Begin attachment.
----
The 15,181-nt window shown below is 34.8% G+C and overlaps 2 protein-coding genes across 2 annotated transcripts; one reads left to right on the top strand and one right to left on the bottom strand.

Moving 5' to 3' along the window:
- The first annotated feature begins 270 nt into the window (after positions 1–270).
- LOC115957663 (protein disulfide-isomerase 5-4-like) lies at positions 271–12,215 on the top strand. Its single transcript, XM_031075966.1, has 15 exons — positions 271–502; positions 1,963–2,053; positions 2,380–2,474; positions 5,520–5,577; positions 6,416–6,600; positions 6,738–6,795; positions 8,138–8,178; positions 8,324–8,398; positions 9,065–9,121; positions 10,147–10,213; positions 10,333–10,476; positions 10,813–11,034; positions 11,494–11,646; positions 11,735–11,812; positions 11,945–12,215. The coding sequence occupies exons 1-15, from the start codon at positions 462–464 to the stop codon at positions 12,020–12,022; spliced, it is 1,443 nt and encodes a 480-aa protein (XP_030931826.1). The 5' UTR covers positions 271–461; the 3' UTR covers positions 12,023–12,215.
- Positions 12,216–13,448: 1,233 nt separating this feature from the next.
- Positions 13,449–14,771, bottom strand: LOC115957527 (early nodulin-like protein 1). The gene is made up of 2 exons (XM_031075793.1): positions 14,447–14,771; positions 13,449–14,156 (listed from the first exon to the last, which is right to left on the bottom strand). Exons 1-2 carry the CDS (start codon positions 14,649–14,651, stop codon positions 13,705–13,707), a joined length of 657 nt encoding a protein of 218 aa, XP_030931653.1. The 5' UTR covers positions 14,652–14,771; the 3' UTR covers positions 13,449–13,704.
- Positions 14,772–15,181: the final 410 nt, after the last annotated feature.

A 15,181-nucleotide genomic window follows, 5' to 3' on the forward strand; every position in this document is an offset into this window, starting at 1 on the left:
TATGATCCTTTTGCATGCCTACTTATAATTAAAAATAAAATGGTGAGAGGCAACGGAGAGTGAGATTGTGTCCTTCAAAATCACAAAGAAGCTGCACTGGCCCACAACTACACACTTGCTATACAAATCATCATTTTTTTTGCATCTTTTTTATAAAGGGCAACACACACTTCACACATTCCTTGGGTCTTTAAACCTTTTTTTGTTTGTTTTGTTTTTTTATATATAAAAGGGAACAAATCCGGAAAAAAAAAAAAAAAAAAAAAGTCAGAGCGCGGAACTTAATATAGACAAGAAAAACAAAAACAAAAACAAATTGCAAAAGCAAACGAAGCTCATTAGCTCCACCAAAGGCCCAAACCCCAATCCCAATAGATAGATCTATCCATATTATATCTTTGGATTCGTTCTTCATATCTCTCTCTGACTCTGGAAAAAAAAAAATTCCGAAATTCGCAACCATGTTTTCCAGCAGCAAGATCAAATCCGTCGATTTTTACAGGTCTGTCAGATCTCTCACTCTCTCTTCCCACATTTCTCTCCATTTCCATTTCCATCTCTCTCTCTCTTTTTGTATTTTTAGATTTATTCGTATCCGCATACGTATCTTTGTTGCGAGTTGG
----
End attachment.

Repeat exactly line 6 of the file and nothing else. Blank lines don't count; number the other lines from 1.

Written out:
- Positions 13,449–14,771, bottom strand: LOC115957527 (early nodulin-like protein 1). The gene is made up of 2 exons (XM_031075793.1): positions 14,447–14,771; positions 13,449–14,156 (listed from the first exon to the last, which is right to left on the bottom strand). Exons 1-2 carry the CDS (start codon positions 14,649–14,651, stop codon positions 13,705–13,707), a joined length of 657 nt encoding a protein of 218 aa, XP_030931653.1. The 5' UTR covers positions 14,652–14,771; the 3' UTR covers positions 13,449–13,704.